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N Engl J Med. 2010 May 27;362(21):1959-69. doi: 10.1056/NEJMoa0911781. Epub 2010 May 16.

Target ranges of oxygen saturation in extremely preterm infants.

Collaborators (133)

Jobe AH, Caplan MS, Oh W, Hensman AM, Gingras D, Barnett S, Lillie S, Francis K, Andrews D, Angela K, Fanaroff AA, Siner BS, Zadell A, DiFiore J, Donovan EF, Bridges K, Alexander B, Grisby C, Mersmann MW, Mincey HL, Hessling J, Goldberg RN, Auten KJ, Fisher KA, Foy KA, Siaw G, Stoll BJ, Buchter S, Carlton DP, Hale EC, Hutchinson AK, Archer SW, Lemons JA, Hamer F, Herron DE, Miller LC, Wilson LD, Berberich MA, Blaisdell CJ, Gail DB, Kiley JP, Cunningham M, Hastings BK, Irene AR, Auman JO, Huitema CP, Pickett JW 2nd, Wallace D, Zaterka-Baxter KM, Stevenson DK, Ball MB, Proud MS, Fiascone JM, Furey A, MacKinnon BL, Nylen E, Collins MV, Cosby SS, Phillips VA, Rasmussen MR, Wozniak PR, Arnell K, Bridge R, Demetrio C, Widness JA, Klein JM, Johnson KJ, Everett-Thomas R, Ohls RK, Rohr J, Lacy CB, Markowitz GD, Reubens LJ, Burnell E, Rosenfeld CR, Salhab WA, Guzman A, Hensley G, Lepps MH, Miller NA, Allen J, Grau L, Martin M, Solis A, Vasil DM, Wilder K, Kennedy KA, Tyson JE, Harris BF, Lis AE, Martin S, McDavid G, Tate PL, Wright SL, Burnett J, Jensen JJ, Osborne KA, Spencer C, Weaver-Lewis K, Peters NJ, Shankaran S, Bara R, Billian E, Johnson M, Bhandari V, Jacobs HC, Cervone P, Gettner P, Konstantino M, Poulsen J, Taft J, Avery G, Gleason CA, Allen MC, Bangdiwala SI, Blaisdell CJ, Boyle RJ, Clemons T, D'Alton ME, Das A, Gail DB, Hunt C, Keszler M, Poole WK, Redmond CK, Ross MG, Thomson MA, Weiner SJ, Willinger M, Markowitz GD, Hutchinson AK, Wallace DK, Freedman SF.



Previous studies have suggested that the incidence of retinopathy is lower in preterm infants with exposure to reduced levels of oxygenation than in those exposed to higher levels of oxygenation. However, it is unclear what range of oxygen saturation is appropriate to minimize retinopathy without increasing adverse outcomes.


We performed a randomized trial with a 2-by-2 factorial design to compare target ranges of oxygen saturation of 85 to 89% or 91 to 95% among 1316 infants who were born between 24 weeks 0 days and 27 weeks 6 days of gestation. The primary outcome was a composite of severe retinopathy of prematurity (defined as the presence of threshold retinopathy, the need for surgical ophthalmologic intervention, or the use of bevacizumab), death before discharge from the hospital, or both. All infants were also randomly assigned to continuous positive airway pressure or intubation and surfactant.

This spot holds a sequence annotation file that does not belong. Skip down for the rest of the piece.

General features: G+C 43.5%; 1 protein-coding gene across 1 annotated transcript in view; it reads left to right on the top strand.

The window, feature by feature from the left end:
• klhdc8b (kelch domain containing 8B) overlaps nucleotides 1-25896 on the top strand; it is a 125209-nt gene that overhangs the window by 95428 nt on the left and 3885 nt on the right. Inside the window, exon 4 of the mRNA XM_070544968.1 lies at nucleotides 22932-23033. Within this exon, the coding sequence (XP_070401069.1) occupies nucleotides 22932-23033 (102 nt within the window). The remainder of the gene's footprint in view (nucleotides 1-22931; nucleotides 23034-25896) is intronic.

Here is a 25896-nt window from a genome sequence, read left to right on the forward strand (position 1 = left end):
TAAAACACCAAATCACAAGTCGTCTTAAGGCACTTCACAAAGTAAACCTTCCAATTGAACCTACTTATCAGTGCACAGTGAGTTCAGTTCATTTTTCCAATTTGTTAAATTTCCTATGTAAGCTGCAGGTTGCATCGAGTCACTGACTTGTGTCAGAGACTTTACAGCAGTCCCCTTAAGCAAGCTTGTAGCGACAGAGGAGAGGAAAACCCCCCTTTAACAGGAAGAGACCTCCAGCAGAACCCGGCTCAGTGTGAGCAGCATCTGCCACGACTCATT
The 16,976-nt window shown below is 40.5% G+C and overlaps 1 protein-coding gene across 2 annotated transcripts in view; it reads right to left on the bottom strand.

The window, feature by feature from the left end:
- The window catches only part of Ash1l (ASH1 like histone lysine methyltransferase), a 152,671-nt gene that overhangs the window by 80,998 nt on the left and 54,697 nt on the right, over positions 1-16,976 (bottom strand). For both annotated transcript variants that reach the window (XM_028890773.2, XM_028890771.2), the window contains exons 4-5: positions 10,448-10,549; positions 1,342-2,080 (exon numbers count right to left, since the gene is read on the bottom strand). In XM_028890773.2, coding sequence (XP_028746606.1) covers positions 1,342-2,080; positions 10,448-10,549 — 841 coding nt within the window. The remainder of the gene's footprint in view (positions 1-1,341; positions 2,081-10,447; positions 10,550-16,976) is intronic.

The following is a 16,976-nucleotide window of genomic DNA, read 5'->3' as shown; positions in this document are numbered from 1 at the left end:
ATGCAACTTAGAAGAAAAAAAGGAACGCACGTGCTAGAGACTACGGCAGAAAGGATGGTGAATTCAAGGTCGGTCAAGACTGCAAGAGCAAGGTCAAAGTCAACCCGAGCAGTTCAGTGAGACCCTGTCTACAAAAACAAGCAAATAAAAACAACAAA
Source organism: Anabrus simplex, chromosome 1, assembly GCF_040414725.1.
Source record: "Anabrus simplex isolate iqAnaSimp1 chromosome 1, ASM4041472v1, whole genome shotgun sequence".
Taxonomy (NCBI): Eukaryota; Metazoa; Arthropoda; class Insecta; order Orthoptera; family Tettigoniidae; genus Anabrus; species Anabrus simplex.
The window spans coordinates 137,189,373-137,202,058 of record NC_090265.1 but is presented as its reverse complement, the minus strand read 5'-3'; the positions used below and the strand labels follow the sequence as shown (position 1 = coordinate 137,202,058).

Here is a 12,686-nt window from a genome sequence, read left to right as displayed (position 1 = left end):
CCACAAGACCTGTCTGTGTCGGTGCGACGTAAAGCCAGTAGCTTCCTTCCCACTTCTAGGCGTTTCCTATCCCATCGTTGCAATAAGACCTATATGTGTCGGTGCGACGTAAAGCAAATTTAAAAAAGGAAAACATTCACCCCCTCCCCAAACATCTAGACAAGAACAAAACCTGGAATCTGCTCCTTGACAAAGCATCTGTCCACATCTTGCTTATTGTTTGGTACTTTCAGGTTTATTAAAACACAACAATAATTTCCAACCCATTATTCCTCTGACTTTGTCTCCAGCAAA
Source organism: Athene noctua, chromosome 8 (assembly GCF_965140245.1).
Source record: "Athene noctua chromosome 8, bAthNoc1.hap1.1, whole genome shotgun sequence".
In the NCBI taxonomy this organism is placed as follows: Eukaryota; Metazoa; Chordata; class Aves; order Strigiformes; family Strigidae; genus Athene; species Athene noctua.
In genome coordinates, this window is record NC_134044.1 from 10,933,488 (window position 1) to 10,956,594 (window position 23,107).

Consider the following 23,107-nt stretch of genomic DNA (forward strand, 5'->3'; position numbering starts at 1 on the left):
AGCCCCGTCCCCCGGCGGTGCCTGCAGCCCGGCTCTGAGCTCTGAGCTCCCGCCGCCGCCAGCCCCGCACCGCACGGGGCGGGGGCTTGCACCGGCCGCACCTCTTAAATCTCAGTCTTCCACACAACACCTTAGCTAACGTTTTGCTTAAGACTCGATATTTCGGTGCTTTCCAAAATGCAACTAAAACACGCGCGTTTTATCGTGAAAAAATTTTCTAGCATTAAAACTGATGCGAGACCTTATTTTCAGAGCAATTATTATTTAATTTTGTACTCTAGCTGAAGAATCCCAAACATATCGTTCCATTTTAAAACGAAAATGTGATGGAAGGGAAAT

The rates of severe retinopathy or death did not differ significantly between the lower-oxygen-saturation group and the higher-oxygen-saturation group (28.3% and 32.1%, respectively; relative risk with lower oxygen saturation, 0.90; 95% confidence interval [CI], 0.76 to 1.06; P=0.21). Death before discharge occurred more frequently in the lower-oxygen-saturation group (in 19.9% of infants vs. 16.2%; relative risk, 1.27; 95% CI, 1.01 to 1.60; P=0.04), whereas severe retinopathy among survivors occurred less often in this group (8.6% vs. 17.9%; relative risk, 0.52; 95% CI, 0.37 to 0.73; P<0.001). There were no significant differences in the rates of other adverse events.


A lower target range of oxygenation (85 to 89%), as compared with a higher range (91 to 95%), did not significantly decrease the composite outcome of severe retinopathy or death, but it resulted in an increase in mortality and a substantial decrease in severe retinopathy among survivors. The increase in mortality is a major concern, since a lower target range of oxygen saturation is increasingly being advocated to prevent retinopathy of prematurity. ( number, NCT00233324.)

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